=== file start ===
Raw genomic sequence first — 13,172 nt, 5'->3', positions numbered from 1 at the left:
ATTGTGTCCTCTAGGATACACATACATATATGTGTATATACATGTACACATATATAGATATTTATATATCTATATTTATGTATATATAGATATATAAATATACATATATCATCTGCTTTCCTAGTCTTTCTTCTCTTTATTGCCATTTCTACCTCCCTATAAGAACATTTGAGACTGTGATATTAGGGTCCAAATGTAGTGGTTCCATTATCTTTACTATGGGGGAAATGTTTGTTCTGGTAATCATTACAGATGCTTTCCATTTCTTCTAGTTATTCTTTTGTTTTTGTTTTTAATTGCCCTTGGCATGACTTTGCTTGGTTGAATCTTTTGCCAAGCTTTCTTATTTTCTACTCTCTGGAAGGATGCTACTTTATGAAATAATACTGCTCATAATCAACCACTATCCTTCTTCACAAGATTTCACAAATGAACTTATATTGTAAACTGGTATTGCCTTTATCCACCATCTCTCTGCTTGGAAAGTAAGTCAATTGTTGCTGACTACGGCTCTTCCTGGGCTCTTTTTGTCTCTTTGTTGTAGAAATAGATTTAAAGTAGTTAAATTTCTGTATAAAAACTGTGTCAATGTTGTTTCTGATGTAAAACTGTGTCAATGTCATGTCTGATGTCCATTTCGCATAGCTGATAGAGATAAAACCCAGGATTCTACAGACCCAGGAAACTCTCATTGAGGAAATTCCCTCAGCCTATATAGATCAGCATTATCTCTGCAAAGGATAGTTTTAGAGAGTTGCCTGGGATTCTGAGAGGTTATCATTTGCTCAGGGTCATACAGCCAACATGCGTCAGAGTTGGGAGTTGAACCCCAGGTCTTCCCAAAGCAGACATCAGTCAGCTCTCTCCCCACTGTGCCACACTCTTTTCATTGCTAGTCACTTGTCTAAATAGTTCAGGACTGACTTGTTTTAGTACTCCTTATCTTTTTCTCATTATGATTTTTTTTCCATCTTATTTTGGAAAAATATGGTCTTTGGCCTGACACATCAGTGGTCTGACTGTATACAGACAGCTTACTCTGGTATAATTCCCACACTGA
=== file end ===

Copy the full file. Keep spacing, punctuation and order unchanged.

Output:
Raw genomic sequence first — 13,172 nt, 5'->3', positions numbered from 1 at the left:
ATTGTGTCCTCTAGGATACACATACATATATGTGTATATACATGTACACATATATAGATATTTATATATCTATATTTATGTATATATAGATATATAAATATACATATATCATCTGCTTTCCTAGTCTTTCTTCTCTTTATTGCCATTTCTACCTCCCTATAAGAACATTTGAGACTGTGATATTAGGGTCCAAATGTAGTGGTTCCATTATCTTTACTATGGGGGAAATGTTTGTTCTGGTAATCATTACAGATGCTTTCCATTTCTTCTAGTTATTCTTTTGTTTTTGTTTTTAATTGCCCTTGGCATGACTTTGCTTGGTTGAATCTTTTGCCAAGCTTTCTTATTTTCTACTCTCTGGAAGGATGCTACTTTATGAAATAATACTGCTCATAATCAACCACTATCCTTCTTCACAAGATTTCACAAATGAACTTATATTGTAAACTGGTATTGCCTTTATCCACCATCTCTCTGCTTGGAAAGTAAGTCAATTGTTGCTGACTACGGCTCTTCCTGGGCTCTTTTTGTCTCTTTGTTGTAGAAATAGATTTAAAGTAGTTAAATTTCTGTATAAAAACTGTGTCAATGTTGTTTCTGATGTAAAACTGTGTCAATGTCATGTCTGATGTCCATTTCGCATAGCTGATAGAGATAAAACCCAGGATTCTACAGACCCAGGAAACTCTCATTGAGGAAATTCCCTCAGCCTATATAGATCAGCATTATCTCTGCAAAGGATAGTTTTAGAGAGTTGCCTGGGATTCTGAGAGGTTATCATTTGCTCAGGGTCATACAGCCAACATGCGTCAGAGTTGGGAGTTGAACCCCAGGTCTTCCCAAAGCAGACATCAGTCAGCTCTCTCCCCACTGTGCCACACTCTTTTCATTGCTAGTCACTTGTCTAAATAGTTCAGGACTGACTTGTTTTAGTACTCCTTATCTTTTTCTCATTATGATTTTTTTTCCATCTTATTTTGGAAAAATATGGTCTTTGGCCTGACACATCAGTGGTCTGACTGTATACAGACAGCTTACTCTGGTATAATTCCCACACTGA